“Many anti-gun politicians and members of the media have wrongly claimed that 3-D printing technology will allow for the production and widespread proliferation of undetectable plastic firearms,” said Chris W. Cox, executive director of the NRA’s Institute for Legislative Action. “Regardless of what a person may be able to publish on the Internet, undetectable plastic guns have been illegal for 30 years. Federal law passed in 1988, crafted with the NRA’s support, makes it unlawful to manufacture, import, sell, ship, deliver, possess, transfer, or receive an undetectable firearm.”
A Newtown-based, grassroots organization formed in response to the mass shooting at Sandy Hook Elementary School in 2012 is spearheading a national effort to stop downloadable plans for 3D-printed, plastic guns to be publicly available on August 1.
Others, though, see the settlement as an abdication of responsibility by federal officials.
The group, Newtown Action Alliance, mobilized in reaction to a settlement as soon as it became aware of the issue.
“We alerted Congress to this issue,” said Po Murray, chairman of the organization. The group is working in conjunction with Jr. Newtown Action Alliance., NoRA4USA and Fred Guttenberg, a father of a student killed at Marjory Stoneham Douglas High School and founder of Orange Ribbons for Jaime.
“We needed to alert the attorney generals to file an emergency injunction,” Murray said. “We can stop this legislatively later, but right now it is an urgent matter (to withdraw the settlement). Time is ticking.”
Connecticut Against Gun Violence (CAGV) joined the push last week for Jepsen to join the lawsuit effort and keep Connecticut at the forefront of gun control efforts.
“It is too easy to get guns without a background check and too easy for people to have assault weapons,” said Jeremy Stein, executive director of CAGV. “We need to make sure that the internet is not proliferated with plans to build weapons of war.”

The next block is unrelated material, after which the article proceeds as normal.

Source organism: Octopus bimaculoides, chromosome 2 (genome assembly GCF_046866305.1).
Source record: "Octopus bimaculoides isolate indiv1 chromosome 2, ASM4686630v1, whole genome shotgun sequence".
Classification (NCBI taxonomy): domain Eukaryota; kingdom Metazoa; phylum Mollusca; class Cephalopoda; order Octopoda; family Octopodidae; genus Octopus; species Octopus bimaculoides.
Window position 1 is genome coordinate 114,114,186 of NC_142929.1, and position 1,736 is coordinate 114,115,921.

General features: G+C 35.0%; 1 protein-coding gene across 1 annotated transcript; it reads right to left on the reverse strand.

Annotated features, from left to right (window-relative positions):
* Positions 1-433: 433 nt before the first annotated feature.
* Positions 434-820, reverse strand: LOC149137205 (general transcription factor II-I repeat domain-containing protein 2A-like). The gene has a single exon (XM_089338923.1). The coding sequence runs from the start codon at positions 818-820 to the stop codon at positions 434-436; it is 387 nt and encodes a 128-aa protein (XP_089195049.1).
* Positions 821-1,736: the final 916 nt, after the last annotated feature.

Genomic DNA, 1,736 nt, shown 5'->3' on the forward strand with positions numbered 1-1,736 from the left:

Months before this settlement was reached, CAGV was concerned about the proliferation of 3D printed guns, Stein said. During the last legislative session, CAGV raised the Ghost Gun Bill to stress the importance of regulating 3D printed guns and require there to be some metal in the guns, making them detectable.
“We had a lot of support but they decided it was not a priority in Connecticut unfortunately,” Stein said. “Now we are forced to be reactive, instead of proactive.”
Stein added that he hopes Connecticut will follow in the footsteps of Pennsylvania, where an emergency suit forced Defense Distributed to lock out all internet-users in the state from their website and downloadable content.
The lawsuit filed by the states claims that the federal government violated the 10th Amendment, which reserves all powers not specifically given to the federal government for the states. According to the lawsuit, the settlement takes away the right of states to regulate guns.
In addition to the lawsuit, the 21 state Attorney Generals sent a letter to Secretary of State Mike Pompeo and Attorney General Jeff Sessions detailing their concerns and requesting that the settlement be withdrawn.
“I’m hoping it can be stopped by midnight tonight. To do that we need the State Department and the Department of Justice and Donald Trump to work together,” Murray said. “Today I picked up the phone and called the White House and left a message for Donald Trump. We all need to do that.”